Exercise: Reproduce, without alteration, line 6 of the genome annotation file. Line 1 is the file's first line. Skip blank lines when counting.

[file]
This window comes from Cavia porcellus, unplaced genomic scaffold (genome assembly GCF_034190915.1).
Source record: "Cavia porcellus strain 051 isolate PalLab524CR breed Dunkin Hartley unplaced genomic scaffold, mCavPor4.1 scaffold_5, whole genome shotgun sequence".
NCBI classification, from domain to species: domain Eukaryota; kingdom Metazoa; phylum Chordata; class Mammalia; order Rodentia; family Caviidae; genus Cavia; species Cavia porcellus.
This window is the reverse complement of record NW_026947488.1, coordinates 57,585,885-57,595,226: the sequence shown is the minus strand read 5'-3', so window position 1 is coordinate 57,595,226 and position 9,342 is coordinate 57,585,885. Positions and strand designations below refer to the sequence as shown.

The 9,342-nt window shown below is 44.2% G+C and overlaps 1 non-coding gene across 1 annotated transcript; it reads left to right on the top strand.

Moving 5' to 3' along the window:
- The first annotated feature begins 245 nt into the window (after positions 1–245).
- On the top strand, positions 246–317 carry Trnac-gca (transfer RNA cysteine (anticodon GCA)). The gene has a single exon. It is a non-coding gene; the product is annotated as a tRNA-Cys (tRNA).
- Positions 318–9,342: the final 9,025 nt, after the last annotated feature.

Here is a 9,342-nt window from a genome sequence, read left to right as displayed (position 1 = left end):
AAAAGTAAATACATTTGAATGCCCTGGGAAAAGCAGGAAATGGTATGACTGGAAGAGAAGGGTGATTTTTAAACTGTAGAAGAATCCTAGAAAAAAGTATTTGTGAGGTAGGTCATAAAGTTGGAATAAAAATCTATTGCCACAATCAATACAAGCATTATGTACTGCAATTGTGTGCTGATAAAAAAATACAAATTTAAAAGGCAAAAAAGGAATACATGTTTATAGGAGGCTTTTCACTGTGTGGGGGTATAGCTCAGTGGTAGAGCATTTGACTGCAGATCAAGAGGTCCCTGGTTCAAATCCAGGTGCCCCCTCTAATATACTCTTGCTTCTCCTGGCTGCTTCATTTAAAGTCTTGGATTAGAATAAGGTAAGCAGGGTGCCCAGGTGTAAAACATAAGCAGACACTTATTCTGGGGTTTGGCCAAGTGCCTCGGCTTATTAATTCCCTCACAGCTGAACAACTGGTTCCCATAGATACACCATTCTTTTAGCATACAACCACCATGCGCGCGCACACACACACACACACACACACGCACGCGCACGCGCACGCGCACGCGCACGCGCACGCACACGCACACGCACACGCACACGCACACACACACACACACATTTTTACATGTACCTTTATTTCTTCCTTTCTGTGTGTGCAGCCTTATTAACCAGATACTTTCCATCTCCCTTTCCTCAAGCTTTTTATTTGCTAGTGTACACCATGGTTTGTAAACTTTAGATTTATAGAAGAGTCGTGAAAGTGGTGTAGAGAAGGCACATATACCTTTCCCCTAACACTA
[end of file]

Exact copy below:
Moving 5' to 3' along the window: